My three-year-old had an epic meltdown yesterday. “Game of Thrones” season 8 epic. The huge battle scene in the “Lord of the Rings – The Return of the King” epic. Metalllica’s Black Album epic. And for that matter, the Beatles’ White Album epic.

 

The morning started off well, actually. Our family has been a bit stressed as we’re getting back into the groove of things after the holidays, as so many of us are. The Missus started school again this week and left very early yesterday for school. We had all enjoyed spending more time together during her holiday break from her studies, especially my son.

 

Saying goodbye to her when she leaves in the morning has sometimes been very hard for my son, so I was a little surprised yesterday when there were no tears at her departure. “Goodbye!” he said, smiling and continuing to play. She kissed him goodbye, then me, and wished us both a good day.

Get to Know Your Shadow for a Better Year in 2019

get to know your shadowSomeone recently recommended to me a book called Owning Your Own Shadow: Understanding the Dark Side of the Psyche by Robert A. Johnson. He was an author and a Jungian psychoanalyst (more on what that means in a second). I’d heard of his works when I was in high school. Unfortunately, he died this past September, which made the recommendation a timely way to remember him.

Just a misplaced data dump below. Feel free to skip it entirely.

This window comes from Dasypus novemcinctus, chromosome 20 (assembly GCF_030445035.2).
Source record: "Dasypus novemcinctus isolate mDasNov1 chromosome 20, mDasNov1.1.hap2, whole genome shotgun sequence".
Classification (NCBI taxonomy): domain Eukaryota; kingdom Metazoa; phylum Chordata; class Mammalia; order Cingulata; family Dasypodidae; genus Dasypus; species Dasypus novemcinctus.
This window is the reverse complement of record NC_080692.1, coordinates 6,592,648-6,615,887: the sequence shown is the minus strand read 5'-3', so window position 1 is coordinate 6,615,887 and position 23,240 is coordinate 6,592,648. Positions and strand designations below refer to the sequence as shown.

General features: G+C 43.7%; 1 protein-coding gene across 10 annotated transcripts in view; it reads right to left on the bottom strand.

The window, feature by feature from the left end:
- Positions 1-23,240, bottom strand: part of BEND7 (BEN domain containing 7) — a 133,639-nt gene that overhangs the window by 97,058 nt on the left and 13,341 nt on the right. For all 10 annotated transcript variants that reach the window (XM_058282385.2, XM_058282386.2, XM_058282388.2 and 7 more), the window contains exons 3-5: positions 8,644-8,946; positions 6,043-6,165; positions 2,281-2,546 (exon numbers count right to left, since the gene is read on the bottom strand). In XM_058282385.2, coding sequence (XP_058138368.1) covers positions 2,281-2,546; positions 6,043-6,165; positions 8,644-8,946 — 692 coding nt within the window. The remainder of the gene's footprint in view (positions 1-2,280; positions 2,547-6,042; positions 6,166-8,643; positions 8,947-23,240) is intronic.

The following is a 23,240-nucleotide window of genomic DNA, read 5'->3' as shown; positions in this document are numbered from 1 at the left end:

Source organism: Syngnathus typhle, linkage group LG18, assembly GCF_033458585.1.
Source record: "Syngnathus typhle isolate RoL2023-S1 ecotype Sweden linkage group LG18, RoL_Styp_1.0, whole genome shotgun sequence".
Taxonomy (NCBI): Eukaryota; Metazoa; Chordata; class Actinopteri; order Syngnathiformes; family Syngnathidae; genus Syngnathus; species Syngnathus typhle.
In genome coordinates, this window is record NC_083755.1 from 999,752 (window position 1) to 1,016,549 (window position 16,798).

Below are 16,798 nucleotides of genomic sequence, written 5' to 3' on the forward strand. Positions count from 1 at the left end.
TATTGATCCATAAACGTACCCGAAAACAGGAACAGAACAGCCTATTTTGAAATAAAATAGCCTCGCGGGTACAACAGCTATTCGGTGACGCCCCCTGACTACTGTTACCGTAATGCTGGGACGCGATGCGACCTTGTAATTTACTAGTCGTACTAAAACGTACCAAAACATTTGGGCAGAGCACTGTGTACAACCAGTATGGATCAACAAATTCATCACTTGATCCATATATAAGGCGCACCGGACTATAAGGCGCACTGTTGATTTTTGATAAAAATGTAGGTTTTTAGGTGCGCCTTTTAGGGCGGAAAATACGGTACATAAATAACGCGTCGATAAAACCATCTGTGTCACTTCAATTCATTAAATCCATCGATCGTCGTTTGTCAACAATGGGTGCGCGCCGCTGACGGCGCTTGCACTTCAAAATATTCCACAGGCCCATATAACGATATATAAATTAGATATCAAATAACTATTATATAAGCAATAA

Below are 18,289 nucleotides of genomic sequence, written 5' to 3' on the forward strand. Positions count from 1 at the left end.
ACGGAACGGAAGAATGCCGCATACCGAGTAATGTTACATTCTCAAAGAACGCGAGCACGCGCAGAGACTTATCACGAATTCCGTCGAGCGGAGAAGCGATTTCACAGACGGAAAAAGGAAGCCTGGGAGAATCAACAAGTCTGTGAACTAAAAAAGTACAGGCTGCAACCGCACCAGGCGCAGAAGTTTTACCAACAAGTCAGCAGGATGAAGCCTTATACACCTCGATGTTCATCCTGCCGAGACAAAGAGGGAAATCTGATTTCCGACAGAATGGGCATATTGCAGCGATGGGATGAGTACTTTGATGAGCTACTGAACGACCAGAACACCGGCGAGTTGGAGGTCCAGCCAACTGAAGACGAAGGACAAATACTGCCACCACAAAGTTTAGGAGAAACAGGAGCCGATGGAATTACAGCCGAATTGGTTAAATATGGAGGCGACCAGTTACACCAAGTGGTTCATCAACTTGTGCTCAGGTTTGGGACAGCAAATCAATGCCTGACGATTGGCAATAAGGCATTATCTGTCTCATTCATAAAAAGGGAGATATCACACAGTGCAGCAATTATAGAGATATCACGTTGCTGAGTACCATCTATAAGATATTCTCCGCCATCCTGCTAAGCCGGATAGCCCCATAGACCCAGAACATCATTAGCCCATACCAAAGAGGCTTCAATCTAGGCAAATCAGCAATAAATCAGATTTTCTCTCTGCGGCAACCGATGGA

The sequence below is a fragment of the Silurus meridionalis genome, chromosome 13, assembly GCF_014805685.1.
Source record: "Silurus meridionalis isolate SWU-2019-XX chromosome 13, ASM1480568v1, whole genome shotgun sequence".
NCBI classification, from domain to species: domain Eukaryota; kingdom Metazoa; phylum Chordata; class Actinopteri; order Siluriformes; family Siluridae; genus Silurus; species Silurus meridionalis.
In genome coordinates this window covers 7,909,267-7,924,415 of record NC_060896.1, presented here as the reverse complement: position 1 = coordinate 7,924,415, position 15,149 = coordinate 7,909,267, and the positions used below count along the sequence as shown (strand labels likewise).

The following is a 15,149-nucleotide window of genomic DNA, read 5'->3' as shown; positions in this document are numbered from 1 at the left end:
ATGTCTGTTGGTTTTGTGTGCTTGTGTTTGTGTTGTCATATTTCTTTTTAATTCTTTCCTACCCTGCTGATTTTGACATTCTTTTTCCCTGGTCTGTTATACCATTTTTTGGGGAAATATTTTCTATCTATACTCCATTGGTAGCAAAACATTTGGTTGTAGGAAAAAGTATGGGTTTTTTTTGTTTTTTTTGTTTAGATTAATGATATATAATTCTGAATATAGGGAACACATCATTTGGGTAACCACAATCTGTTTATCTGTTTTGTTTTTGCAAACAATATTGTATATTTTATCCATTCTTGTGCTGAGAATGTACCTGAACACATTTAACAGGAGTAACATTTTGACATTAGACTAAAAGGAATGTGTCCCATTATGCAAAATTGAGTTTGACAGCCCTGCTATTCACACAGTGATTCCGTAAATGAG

It’s a primer on the unconscious mind, or what Carl Jung called the “shadow.” But what is the shadow? Each of us have a part of ourselves that we don’t know about, that’s outside of our awareness, and yet is very much a part of our being. Knowing about this part of ourselves is so important because the shadow has ways of showing up in ways that, well, we least expect.

 

Not so sure? Studies indicate that the unconscious mind influences an astounding 90% to 95% of our actions and behaviors. But how? And how can you bring your shadow into the light so that you can have a more fulfilling, meaningful New Year?